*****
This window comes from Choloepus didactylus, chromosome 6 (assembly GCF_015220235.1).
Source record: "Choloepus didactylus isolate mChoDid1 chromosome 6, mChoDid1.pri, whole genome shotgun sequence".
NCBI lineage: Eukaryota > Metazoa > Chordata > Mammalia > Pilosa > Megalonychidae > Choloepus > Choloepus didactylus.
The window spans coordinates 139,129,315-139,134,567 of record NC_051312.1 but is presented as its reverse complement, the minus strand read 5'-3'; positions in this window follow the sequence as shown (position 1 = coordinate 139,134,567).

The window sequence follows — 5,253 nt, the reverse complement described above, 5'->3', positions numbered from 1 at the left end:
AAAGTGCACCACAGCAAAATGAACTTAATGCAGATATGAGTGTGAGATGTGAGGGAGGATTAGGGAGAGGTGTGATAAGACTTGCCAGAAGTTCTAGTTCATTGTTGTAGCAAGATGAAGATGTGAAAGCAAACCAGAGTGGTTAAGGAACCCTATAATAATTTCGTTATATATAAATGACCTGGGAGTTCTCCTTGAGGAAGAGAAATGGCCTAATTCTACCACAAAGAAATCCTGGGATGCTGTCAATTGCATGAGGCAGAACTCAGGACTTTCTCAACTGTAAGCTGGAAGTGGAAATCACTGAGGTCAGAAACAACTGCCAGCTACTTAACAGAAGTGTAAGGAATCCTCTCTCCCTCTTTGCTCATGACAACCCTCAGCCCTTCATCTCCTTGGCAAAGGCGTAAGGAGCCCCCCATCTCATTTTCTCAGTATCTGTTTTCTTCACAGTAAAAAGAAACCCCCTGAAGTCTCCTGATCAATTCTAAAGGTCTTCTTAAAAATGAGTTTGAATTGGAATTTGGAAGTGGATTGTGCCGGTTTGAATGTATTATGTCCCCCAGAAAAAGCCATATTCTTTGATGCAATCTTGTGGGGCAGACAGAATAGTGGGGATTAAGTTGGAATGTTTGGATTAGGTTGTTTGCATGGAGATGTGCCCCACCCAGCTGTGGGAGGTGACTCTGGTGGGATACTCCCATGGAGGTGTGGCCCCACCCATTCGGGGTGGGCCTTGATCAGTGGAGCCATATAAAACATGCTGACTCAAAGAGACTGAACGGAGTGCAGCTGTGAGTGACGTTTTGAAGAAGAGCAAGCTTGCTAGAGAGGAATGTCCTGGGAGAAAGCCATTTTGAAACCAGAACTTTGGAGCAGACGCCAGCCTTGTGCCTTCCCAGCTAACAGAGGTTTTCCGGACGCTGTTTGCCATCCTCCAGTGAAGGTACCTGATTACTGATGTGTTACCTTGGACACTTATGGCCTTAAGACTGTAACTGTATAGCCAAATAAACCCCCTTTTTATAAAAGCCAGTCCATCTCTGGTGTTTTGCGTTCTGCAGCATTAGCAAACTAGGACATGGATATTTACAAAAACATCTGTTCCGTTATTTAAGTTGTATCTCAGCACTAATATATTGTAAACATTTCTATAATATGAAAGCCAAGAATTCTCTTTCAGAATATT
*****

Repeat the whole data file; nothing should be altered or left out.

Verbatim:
This window comes from Choloepus didactylus, chromosome 6 (assembly GCF_015220235.1).
Source record: "Choloepus didactylus isolate mChoDid1 chromosome 6, mChoDid1.pri, whole genome shotgun sequence".
NCBI lineage: Eukaryota > Metazoa > Chordata > Mammalia > Pilosa > Megalonychidae > Choloepus > Choloepus didactylus.
The window spans coordinates 139,129,315-139,134,567 of record NC_051312.1 but is presented as its reverse complement, the minus strand read 5'-3'; positions in this window follow the sequence as shown (position 1 = coordinate 139,134,567).

The window sequence follows — 5,253 nt, the reverse complement described above, 5'->3', positions numbered from 1 at the left end:
AAAGTGCACCACAGCAAAATGAACTTAATGCAGATATGAGTGTGAGATGTGAGGGAGGATTAGGGAGAGGTGTGATAAGACTTGCCAGAAGTTCTAGTTCATTGTTGTAGCAAGATGAAGATGTGAAAGCAAACCAGAGTGGTTAAGGAACCCTATAATAATTTCGTTATATATAAATGACCTGGGAGTTCTCCTTGAGGAAGAGAAATGGCCTAATTCTACCACAAAGAAATCCTGGGATGCTGTCAATTGCATGAGGCAGAACTCAGGACTTTCTCAACTGTAAGCTGGAAGTGGAAATCACTGAGGTCAGAAACAACTGCCAGCTACTTAACAGAAGTGTAAGGAATCCTCTCTCCCTCTTTGCTCATGACAACCCTCAGCCCTTCATCTCCTTGGCAAAGGCGTAAGGAGCCCCCCATCTCATTTTCTCAGTATCTGTTTTCTTCACAGTAAAAAGAAACCCCCTGAAGTCTCCTGATCAATTCTAAAGGTCTTCTTAAAAATGAGTTTGAATTGGAATTTGGAAGTGGATTGTGCCGGTTTGAATGTATTATGTCCCCCAGAAAAAGCCATATTCTTTGATGCAATCTTGTGGGGCAGACAGAATAGTGGGGATTAAGTTGGAATGTTTGGATTAGGTTGTTTGCATGGAGATGTGCCCCACCCAGCTGTGGGAGGTGACTCTGGTGGGATACTCCCATGGAGGTGTGGCCCCACCCATTCGGGGTGGGCCTTGATCAGTGGAGCCATATAAAACATGCTGACTCAAAGAGACTGAACGGAGTGCAGCTGTGAGTGACGTTTTGAAGAAGAGCAAGCTTGCTAGAGAGGAATGTCCTGGGAGAAAGCCATTTTGAAACCAGAACTTTGGAGCAGACGCCAGCCTTGTGCCTTCCCAGCTAACAGAGGTTTTCCGGACGCTGTTTGCCATCCTCCAGTGAAGGTACCTGATTACTGATGTGTTACCTTGGACACTTATGGCCTTAAGACTGTAACTGTATAGCCAAATAAACCCCCTTTTTATAAAAGCCAGTCCATCTCTGGTGTTTTGCGTTCTGCAGCATTAGCAAACTAGGACATGGATATTTACAAAAACATCTGTTCCGTTATTTAAGTTGTATCTCAGCACTAATATATTGTAAACATTTCTATAATATGAAAGCCAAGAATTCTCTTTCAGAATATT